Exclusive interview with Hein Boshoff, Head: Electricity Distribution Area North at the City of Cape Town. During the African Utility Week conference, he will address the Smart Grids session on the “CoCT Backyarder Electrification: a successful case study”. He will be joined by Phillip Jacobs of Gibb Consulting. Delegates will also be able to experience a technical site visit to the Backyarder programme in Factreton on 14 May.
1. What is the background to the backyarder project, when did it start?
Due to the wide spread occurrence of informal dwellings in the backyards of houses in formal townships, the mayor of Cape Town, Patricia de Lille, saw the need to improve the circumstances of the many backyarders living on Council property, CRU (council rental units). In October 2011, Council gave the green light to continue with three pilot sites, namely Factreton, Hanover Park and Langa. The latter was later withdrawn due to consumer resistance.
2. What services are you providing now? Who pays for these services?
The services provided by Council are electricity, water and sanitation and waste removal. All Backyarder projects are funded through the Urban Settlement Development Grant (USDG).
3. What infrastructure did you have to put in place?
In Factreton we had to move the midblock supply to street front. A new design was necessary to account for the increased demand in supplying up to three Backyarder dwellings per CRU with electricity. This resulted in the strengthening of the backbone of the network and substations. New street lighting was also installed.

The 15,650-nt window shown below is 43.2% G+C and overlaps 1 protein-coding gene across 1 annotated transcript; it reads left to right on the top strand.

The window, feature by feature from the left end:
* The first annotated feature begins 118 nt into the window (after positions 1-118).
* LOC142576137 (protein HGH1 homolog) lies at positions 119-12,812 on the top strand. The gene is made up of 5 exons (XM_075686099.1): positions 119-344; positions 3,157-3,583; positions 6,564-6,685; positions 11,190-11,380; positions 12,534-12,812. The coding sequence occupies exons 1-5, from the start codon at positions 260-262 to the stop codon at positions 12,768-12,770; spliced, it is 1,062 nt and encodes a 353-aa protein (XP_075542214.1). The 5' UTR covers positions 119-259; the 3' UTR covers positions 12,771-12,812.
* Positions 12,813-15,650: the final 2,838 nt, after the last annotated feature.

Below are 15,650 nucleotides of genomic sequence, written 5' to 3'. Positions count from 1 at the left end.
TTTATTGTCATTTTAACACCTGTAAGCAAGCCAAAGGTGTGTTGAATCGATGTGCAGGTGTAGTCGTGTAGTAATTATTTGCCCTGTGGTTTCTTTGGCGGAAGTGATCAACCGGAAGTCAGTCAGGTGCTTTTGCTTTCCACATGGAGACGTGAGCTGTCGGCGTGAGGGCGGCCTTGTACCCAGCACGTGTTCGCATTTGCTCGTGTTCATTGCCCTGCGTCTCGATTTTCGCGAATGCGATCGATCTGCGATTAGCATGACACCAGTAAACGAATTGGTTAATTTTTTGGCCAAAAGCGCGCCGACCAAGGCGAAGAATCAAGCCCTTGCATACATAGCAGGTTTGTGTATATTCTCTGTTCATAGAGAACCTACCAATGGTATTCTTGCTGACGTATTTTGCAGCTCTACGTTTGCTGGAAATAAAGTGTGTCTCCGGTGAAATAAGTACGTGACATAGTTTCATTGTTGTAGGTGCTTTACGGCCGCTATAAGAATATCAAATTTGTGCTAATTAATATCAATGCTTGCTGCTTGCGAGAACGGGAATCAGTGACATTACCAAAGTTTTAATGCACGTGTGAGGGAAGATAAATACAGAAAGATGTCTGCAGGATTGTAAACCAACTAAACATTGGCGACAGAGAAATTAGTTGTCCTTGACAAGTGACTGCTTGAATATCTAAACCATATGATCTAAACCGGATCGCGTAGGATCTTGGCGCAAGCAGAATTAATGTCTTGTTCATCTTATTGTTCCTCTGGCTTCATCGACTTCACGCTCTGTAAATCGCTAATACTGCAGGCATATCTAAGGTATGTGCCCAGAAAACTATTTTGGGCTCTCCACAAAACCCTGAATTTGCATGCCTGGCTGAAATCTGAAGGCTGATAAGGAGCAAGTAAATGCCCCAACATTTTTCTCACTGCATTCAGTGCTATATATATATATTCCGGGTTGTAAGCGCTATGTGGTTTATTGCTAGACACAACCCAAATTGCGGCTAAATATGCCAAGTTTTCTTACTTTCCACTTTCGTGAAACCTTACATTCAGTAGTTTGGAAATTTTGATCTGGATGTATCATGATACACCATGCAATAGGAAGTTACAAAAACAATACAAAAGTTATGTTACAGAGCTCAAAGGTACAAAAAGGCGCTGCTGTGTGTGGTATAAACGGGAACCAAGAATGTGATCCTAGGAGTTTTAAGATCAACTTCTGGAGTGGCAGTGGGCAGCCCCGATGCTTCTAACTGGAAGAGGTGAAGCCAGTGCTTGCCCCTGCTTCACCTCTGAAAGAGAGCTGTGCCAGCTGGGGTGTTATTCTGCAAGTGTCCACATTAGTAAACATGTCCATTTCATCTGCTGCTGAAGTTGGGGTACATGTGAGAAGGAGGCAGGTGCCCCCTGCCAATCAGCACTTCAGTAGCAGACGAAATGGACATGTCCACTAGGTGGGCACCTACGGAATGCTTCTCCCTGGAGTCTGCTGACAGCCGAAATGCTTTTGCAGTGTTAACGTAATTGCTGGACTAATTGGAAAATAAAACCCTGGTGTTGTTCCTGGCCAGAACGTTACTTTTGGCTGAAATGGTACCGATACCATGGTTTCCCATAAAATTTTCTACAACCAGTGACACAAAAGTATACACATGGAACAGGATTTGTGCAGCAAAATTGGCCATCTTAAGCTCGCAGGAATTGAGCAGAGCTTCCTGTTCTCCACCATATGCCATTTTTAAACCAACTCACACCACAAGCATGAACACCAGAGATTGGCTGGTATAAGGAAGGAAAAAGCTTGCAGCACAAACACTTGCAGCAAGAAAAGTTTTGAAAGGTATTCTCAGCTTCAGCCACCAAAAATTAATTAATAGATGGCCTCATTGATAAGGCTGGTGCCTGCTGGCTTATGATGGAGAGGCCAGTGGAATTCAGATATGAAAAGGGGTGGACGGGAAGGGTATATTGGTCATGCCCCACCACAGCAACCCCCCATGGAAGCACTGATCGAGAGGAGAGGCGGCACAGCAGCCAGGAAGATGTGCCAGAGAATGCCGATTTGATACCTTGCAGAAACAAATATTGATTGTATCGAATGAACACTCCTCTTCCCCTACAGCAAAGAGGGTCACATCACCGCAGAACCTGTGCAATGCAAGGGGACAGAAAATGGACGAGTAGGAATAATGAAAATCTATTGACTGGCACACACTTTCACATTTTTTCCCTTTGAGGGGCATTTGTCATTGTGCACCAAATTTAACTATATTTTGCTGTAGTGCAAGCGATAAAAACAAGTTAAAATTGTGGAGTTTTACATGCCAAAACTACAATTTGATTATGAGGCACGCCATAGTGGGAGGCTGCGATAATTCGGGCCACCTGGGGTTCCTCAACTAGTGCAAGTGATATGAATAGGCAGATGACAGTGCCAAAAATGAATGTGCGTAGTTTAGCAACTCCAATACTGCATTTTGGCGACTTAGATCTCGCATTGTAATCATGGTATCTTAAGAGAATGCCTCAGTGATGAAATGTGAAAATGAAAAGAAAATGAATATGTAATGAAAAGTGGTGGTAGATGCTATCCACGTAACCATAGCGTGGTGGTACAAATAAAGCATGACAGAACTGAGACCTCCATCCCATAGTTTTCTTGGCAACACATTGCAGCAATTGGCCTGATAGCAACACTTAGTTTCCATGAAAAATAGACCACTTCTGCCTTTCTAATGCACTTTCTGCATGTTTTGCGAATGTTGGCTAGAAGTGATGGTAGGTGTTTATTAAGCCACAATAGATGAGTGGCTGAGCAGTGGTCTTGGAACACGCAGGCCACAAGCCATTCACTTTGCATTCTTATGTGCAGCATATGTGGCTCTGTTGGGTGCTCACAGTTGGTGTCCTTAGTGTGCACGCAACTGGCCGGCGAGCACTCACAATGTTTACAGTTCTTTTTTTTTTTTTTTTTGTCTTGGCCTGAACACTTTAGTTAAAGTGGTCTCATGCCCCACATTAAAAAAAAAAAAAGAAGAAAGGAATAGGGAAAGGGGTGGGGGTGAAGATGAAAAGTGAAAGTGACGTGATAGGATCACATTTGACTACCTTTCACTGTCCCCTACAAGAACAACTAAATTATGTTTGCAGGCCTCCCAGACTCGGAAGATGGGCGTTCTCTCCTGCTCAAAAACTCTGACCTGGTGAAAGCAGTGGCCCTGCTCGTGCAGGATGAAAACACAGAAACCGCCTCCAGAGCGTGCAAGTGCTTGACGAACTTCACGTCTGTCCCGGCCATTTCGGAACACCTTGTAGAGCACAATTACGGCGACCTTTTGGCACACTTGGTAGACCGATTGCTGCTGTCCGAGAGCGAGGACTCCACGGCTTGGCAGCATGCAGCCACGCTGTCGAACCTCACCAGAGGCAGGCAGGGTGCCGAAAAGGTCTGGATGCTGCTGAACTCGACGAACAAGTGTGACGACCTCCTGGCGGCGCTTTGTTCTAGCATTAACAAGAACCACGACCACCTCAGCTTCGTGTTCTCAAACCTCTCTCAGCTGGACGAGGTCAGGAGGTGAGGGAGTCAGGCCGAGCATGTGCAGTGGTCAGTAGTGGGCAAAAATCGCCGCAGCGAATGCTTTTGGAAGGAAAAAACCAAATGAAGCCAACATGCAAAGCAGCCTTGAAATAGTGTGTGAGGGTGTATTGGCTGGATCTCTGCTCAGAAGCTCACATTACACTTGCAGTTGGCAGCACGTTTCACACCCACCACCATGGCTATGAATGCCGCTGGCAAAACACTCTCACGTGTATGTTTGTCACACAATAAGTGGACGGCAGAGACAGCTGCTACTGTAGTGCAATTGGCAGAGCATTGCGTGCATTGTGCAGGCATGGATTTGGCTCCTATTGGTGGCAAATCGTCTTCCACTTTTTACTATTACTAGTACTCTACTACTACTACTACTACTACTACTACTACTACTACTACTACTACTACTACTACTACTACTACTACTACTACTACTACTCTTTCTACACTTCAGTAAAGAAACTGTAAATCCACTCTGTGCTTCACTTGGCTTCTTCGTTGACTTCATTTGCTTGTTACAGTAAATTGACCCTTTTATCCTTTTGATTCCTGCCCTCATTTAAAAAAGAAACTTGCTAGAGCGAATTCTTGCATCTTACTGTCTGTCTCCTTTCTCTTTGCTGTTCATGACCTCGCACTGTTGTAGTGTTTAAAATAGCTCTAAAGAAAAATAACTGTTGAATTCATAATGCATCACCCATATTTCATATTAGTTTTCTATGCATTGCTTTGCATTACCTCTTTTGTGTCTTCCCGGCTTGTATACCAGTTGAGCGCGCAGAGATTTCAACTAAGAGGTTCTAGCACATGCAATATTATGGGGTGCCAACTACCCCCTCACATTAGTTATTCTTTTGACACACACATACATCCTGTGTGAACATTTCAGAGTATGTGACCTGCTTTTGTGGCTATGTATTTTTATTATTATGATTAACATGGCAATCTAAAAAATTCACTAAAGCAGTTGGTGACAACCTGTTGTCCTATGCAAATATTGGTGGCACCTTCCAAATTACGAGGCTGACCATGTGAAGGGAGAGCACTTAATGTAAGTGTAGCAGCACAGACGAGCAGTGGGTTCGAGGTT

4. How many people are receiving municipal services now?
In Factreton a total of 188 Backyarder dwellings were provided with electricity. In Hanover Park we ended up with 984 dwellings connected.
5. Is this an on-going project?
The two pilot Backyarder projects, each with their own challenges, proved to be successful and Council is continuing with this approach in areas where the community is willing to accept these improvements. The Electricity department will be attending to two other areas for Backyarder supply: Parkwood and Bonteheuwel.
6. How have these initiatives changed people’s lives?
- Safety around their homes (no more dangerous wiring from the main dwelling).
- Social upliftment – the EPWP (Expanded Public Works Programme) allowed work opportunities.
- Improved living conditions – alleviating poverty through subsidised electricity connections.
- No more exploitation by the main occupants.
7. What has surprised you about working on this project?
The support and positive acceptance of the project by the consumers in the areas. How people organise themselves in their collective state of poverty prior to the services supplied.
8. What will delegates learn during the African Utility Week site visit?
The delegates will see how we configured the Backyarder supply from our network, and during my presentation at the conference we will discuss the design parameters that we used. And on-site they will learn how we had to overcome certain access problems and that the community really enjoyed the whole process and supported us in this whole venture to uplift the social environment for them.